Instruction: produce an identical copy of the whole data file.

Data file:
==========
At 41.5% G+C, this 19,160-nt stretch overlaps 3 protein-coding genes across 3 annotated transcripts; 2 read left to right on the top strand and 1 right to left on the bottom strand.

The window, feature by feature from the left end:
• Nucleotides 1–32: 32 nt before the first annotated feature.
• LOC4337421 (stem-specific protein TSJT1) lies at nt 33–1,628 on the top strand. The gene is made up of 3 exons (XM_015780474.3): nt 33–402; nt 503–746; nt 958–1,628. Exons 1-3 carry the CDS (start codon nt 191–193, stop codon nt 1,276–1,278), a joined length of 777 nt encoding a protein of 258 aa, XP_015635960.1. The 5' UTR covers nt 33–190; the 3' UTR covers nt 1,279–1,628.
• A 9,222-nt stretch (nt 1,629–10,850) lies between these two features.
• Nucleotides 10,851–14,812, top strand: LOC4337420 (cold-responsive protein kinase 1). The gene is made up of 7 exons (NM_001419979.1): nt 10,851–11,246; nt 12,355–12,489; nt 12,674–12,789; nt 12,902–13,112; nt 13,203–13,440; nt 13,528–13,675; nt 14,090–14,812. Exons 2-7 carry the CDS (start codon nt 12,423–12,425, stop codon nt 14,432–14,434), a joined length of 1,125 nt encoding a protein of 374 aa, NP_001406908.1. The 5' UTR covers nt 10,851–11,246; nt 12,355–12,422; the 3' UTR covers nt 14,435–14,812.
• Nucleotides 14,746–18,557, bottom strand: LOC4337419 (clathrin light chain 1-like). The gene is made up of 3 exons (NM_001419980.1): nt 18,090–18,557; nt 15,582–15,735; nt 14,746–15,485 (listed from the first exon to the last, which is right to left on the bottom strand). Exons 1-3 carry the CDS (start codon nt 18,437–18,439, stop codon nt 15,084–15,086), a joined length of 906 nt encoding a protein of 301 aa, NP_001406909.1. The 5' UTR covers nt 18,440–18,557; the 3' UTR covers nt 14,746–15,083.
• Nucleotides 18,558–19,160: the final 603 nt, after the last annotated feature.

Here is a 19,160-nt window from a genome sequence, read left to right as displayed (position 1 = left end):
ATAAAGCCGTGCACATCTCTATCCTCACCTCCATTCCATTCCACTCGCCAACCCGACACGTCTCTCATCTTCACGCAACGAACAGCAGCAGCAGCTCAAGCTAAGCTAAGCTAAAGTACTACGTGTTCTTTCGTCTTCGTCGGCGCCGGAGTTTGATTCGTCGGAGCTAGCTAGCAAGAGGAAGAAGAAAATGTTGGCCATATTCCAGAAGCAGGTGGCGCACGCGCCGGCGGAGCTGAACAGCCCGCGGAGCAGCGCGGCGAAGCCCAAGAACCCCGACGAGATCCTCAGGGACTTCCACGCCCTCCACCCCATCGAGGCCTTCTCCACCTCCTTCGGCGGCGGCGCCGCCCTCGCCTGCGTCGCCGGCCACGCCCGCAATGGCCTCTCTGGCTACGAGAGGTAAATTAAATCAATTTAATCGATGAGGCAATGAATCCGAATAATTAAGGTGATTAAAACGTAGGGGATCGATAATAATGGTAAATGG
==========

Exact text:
At 41.5% G+C, this 19,160-nt stretch overlaps 3 protein-coding genes across 3 annotated transcripts; 2 read left to right on the top strand and 1 right to left on the bottom strand.

The window, feature by feature from the left end:
• Nucleotides 1–32: 32 nt before the first annotated feature.
• LOC4337421 (stem-specific protein TSJT1) lies at nt 33–1,628 on the top strand. The gene is made up of 3 exons (XM_015780474.3): nt 33–402; nt 503–746; nt 958–1,628. Exons 1-3 carry the CDS (start codon nt 191–193, stop codon nt 1,276–1,278), a joined length of 777 nt encoding a protein of 258 aa, XP_015635960.1. The 5' UTR covers nt 33–190; the 3' UTR covers nt 1,279–1,628.
• A 9,222-nt stretch (nt 1,629–10,850) lies between these two features.
• Nucleotides 10,851–14,812, top strand: LOC4337420 (cold-responsive protein kinase 1). The gene is made up of 7 exons (NM_001419979.1): nt 10,851–11,246; nt 12,355–12,489; nt 12,674–12,789; nt 12,902–13,112; nt 13,203–13,440; nt 13,528–13,675; nt 14,090–14,812. Exons 2-7 carry the CDS (start codon nt 12,423–12,425, stop codon nt 14,432–14,434), a joined length of 1,125 nt encoding a protein of 374 aa, NP_001406908.1. The 5' UTR covers nt 10,851–11,246; nt 12,355–12,422; the 3' UTR covers nt 14,435–14,812.
• Nucleotides 14,746–18,557, bottom strand: LOC4337419 (clathrin light chain 1-like). The gene is made up of 3 exons (NM_001419980.1): nt 18,090–18,557; nt 15,582–15,735; nt 14,746–15,485 (listed from the first exon to the last, which is right to left on the bottom strand). Exons 1-3 carry the CDS (start codon nt 18,437–18,439, stop codon nt 15,084–15,086), a joined length of 906 nt encoding a protein of 301 aa, NP_001406909.1. The 5' UTR covers nt 18,440–18,557; the 3' UTR covers nt 14,746–15,083.
• Nucleotides 18,558–19,160: the final 603 nt, after the last annotated feature.

Here is a 19,160-nt window from a genome sequence, read left to right as displayed (position 1 = left end):
ATAAAGCCGTGCACATCTCTATCCTCACCTCCATTCCATTCCACTCGCCAACCCGACACGTCTCTCATCTTCACGCAACGAACAGCAGCAGCAGCTCAAGCTAAGCTAAGCTAAAGTACTACGTGTTCTTTCGTCTTCGTCGGCGCCGGAGTTTGATTCGTCGGAGCTAGCTAGCAAGAGGAAGAAGAAAATGTTGGCCATATTCCAGAAGCAGGTGGCGCACGCGCCGGCGGAGCTGAACAGCCCGCGGAGCAGCGCGGCGAAGCCCAAGAACCCCGACGAGATCCTCAGGGACTTCCACGCCCTCCACCCCATCGAGGCCTTCTCCACCTCCTTCGGCGGCGGCGCCGCCCTCGCCTGCGTCGCCGGCCACGCCCGCAATGGCCTCTCTGGCTACGAGAGGTAAATTAAATCAATTTAATCGATGAGGCAATGAATCCGAATAATTAAGGTGATTAAAACGTAGGGGATCGATAATAATGGTAAATGG